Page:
The story of "Reunion" has two objectives, both of which are fulfilled adequately: to set the status quo and get the audience primed for the next chapter. To an extent, it amalgamates the styles of the first and third seasons. The gradually introduced plot points hearken back to "Tamers", while the minimal detail or follow-through on character points hearkens back to the first arc of "Adventure". Combining these approaches alternates between intriguing and frustrating, especially since the narrative hops so frequently between subplots that very little gains momentum. Not to mention, government agencies and enigmatic appearances of wild digimon have been incorporated before. But, enough is left open that the ultimate impression is of intrigue; whether the intentions of the agency and Alphamon are benevolent or malevolent in nature is ambiguous. At its core, though, the story is really a vehicle for the real selling point of "Digimon" (aside from the monsters themselves).
The staff had the unenviable task of reintroducing the characters that got most people interested in this franchise, and whether they succeeded or not largely depends on keeping the right perspective. Most of these guys are re-established well enough, with their general traits from the series apparent; admittedly, simply seeing them after more than a decade is in and of itself a treat. However, all things considered, perhaps it was inevitable that some of them would largely end up on the sidelines. Adherence to convention causes issues at points. Matt has no true purpose beyond causing friction with Tai, which feels obligatory and regressive, and doesn't take advantage of the former's increased maturity in the second season. The only interesting detail is a reversal in view: once before he invited change and is now only wary about it. Joe, meanwhile, just does what he has done in nearly every "movie", only with a little more frustration.
The three that get the best treatment are Tai, Izzy and, surprisingly, Mimi. The latter was consistently endearing in the second season, and many of her base-attributes shine through here. She remains ebullient and upbeat, and the scene where she gives everyone souvenirs had me smiling. Along with Sora's stuff, it's a testament to the charisma of these guys and the impact they can make with minimal material. Tai comes closest to being dominant, being more level-headed than in his younger days but retaining some of his laid back demeanor. Over the course of the story, he wrestles with fear of the collateral damage that is caused by the conflicts with enemy monsters, which he believes he and his friends are responsible for. It's a little contrived and not the most compelling matter he has dealt; maybe the whole "heroes possibly doing more harm than good" thing is growing stale (Gamera 3, The Powerpuff Girls Movie, most Batman movies, half of the recent Marvel movies, Watchmen). But, it provides introspection, complements his role in the group and advances his viewpoint. It even yields one of the best lines: "Now I see more, and understand less". Here's to hoping that theme catches on.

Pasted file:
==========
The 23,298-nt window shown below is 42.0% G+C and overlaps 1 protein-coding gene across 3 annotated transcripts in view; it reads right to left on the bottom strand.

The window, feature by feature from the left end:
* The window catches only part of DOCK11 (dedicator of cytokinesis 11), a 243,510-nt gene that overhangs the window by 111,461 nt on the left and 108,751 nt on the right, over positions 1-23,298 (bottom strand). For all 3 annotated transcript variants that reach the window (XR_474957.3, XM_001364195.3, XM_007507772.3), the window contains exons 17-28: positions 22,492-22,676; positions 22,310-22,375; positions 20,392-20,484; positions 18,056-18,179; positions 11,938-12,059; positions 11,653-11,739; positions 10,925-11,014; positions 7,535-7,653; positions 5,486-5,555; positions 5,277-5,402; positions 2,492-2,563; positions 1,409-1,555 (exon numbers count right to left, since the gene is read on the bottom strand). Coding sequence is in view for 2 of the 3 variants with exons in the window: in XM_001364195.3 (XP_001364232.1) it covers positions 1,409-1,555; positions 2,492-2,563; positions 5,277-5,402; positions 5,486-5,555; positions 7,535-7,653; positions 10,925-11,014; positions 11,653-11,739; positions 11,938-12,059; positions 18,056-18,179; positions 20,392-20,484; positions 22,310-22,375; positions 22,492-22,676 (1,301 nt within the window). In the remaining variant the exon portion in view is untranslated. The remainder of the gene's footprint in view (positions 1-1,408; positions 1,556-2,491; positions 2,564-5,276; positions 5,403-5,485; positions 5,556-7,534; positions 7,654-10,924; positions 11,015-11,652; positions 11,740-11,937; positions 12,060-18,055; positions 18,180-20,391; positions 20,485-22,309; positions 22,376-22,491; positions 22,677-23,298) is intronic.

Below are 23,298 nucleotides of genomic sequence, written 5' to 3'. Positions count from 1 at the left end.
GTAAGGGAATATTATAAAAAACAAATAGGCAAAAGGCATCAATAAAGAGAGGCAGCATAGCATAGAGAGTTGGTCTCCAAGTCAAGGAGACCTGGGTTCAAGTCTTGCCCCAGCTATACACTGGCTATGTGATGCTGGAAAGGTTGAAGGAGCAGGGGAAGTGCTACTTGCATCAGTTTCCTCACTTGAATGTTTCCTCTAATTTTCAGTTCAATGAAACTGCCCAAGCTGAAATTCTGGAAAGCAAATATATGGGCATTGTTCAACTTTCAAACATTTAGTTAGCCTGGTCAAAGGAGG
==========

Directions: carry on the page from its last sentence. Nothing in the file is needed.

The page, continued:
Izzy is perhaps most successful. His usual technical prowess is on full display and has apparently evolved (a little too much, some might say). Beyond that, his newfound interest in Mimi allows this episode to do what I hope will become more frequent: take advantage of the stage in these guys' lives. Watching him so awkwardly try to make himself more presentable or impressive for her is pure joy. True, it essentially comes out of left field, since Izzy has mostly been apathetic towards Mimi since their one episode together, but it's an acceptable development for a guy fixated on technology for most of his life. Furthermore, it provides some surprisingly observant moments. My favorite (non-action) scene may be when Izzy imparts his reasons for resorting to online shopping. It's wonderfully honest, done in the spirit of the original series.
On the technical level, "Reunion" excels in its own line. It's not exactly the pinnacle of animation in this franchise, but it is very satisfying to see "Digimon" finally be consistently up to par with most anime. The kids are all expressive and faithful to their earlier looks, though at several points I had difficulty telling Matt and T.K. apart. The digimon themselves look great, with sleek new transformation footage, greater range in movement and a feeling of force when they utilize their powers, all of which benefit the two big action sequences; Kuwagamon even manages a surprising level of menace thanks to size and an impressive roar. In the words of Chris Mcfeely, "I confess to getting all giddy" in seeing all of these guys again, especially the iconic Omnimon. Clear improvements are also evident in the backdrops, which are detailed and varied. There's a particularly sublime scene where Tai and Agumon are pondering at a river.
Several fun nods to the series are included. The broken bridge from an early attack recalls the original Highton View Terrace incident, Kuwagamon mirrors his role in the premiere episode, Tai's class-book is titled "One Vision", one of the main songs in "Tamers", and the commemorative photo from the first season finale makes a few obscured appearances. My favorite little detail is perhaps the blog that T.K. briefly writes on. It's a nicely understated way to adapt an old plot point into the modern day.
For this seasoned fan, "Reunion" is a satisfying experience. One could argue that the "set-up" objective was overly emphasized or that time should have been better allocated amongst the kids. Yet, these issues are less significant when keeping in mind that this is intended as only the first step in a larger story. Regardless, the target audience can at least be jubilant about one thing: there is now something new to look forward to. Digimon is back, so let's make the most of it.
Review by jephtha from the Internet Movie Database.